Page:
by Tim G. Young

Scraping the baked on Bar B Q sauce from the grabbing ends of the  stainless steel tongs has my total attention. I will not allow one crumb of the nasty stuff to remain on the silver tongs where it is so easily recognizable. Steel wool in my hands does the hard work as my right arm pushes and shoves the steely wool teeth over and over its intended destinations for the removal of such stains on humanity. Of course there are always more than one pair of dirty tongs which are in need of my cleaning attention. Fortunately they are not able to speak back to me or make any type of comment but if they did I have to wonder if I would ever listen or simply throw them back into the murky dishwater and drown out their anguished cries.

Tongs be damned. It is because of all the washing of dishes I must reveal that I have had to make the switch from naked hand washing to the more "professional" washing with the addition of rubber gloves. The gloves are essential to protect my sensitive skin. Of course anyone's skin introduced constantly to hot water, detergents, and sanitizers may be in for the uncomfortable results that chemicals create on the flesh. Those monsters of the dish water, rinse, and sanitize, are able to turn quite ordinary healthy, clear skin into red blotched atrocities. So now the rubber gloves, usually a sickly orange color themselves have become the absolute necessary wardrobe for the cleaning, scrubbing, and scraping of the never ending parade of pots and pans.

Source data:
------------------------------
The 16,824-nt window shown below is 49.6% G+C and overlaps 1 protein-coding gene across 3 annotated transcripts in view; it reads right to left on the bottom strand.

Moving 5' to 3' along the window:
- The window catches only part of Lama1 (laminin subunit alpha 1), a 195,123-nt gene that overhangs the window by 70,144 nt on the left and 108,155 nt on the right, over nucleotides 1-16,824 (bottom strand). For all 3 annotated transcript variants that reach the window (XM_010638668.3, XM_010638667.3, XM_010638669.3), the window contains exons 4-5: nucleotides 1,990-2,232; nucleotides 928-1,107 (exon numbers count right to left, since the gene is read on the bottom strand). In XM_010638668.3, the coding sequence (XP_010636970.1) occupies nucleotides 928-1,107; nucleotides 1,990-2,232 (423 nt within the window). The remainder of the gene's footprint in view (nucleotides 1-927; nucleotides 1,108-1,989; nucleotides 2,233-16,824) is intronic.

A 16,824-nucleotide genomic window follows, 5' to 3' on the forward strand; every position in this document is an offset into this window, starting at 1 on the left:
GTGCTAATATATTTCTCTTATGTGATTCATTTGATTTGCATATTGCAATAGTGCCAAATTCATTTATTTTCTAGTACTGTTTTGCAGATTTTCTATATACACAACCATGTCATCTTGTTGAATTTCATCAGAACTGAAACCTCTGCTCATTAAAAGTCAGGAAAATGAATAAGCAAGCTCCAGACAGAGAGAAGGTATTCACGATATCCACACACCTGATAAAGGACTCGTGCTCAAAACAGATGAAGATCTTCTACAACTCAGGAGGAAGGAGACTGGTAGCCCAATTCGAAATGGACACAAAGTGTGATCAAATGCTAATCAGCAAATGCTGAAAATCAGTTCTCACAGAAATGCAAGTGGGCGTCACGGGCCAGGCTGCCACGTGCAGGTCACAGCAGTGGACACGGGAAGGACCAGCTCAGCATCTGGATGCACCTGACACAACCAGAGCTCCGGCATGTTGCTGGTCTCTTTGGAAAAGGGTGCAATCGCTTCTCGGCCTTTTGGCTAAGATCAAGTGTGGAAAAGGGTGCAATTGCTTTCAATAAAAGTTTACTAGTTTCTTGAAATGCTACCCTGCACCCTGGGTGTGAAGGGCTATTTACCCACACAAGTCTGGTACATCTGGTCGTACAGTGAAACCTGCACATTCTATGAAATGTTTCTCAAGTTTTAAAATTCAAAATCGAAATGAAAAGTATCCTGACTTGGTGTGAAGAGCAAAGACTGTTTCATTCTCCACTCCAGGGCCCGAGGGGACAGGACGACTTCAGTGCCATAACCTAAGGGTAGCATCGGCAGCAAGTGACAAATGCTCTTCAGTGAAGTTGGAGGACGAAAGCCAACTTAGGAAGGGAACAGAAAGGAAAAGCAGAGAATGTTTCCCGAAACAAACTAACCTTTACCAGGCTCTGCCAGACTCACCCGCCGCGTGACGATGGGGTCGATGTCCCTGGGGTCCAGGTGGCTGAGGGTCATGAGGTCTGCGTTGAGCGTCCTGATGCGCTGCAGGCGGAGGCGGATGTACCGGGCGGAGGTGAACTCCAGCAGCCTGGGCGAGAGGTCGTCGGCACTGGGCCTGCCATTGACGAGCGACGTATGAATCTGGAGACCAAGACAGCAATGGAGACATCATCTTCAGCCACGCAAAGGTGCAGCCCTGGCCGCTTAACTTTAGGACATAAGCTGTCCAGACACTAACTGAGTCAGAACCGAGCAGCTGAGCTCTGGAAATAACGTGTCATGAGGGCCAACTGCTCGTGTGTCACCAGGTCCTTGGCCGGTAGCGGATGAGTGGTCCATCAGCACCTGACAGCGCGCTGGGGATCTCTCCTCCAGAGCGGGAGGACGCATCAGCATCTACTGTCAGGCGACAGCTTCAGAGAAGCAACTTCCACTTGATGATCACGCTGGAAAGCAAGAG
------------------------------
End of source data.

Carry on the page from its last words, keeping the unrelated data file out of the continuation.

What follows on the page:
In the background of all these cleaning procedures, are the sounds of the piped in store "radio" station and the endless chatting and questioning of the "valued" customers, as the store insists on calling them. All the while, myself, having created a well used list of alternate names I could summon at any given moment should the need arise. But of late it is the playlist on the store radio that has been cluttering my mind with melodies and lyrics of songs I would never choose to listen to on my own. But in the store the same old "Hit Parade" keeps flowing like the water from the spigot when I must change the tepid dirty dish water for fresh. It's never pretty.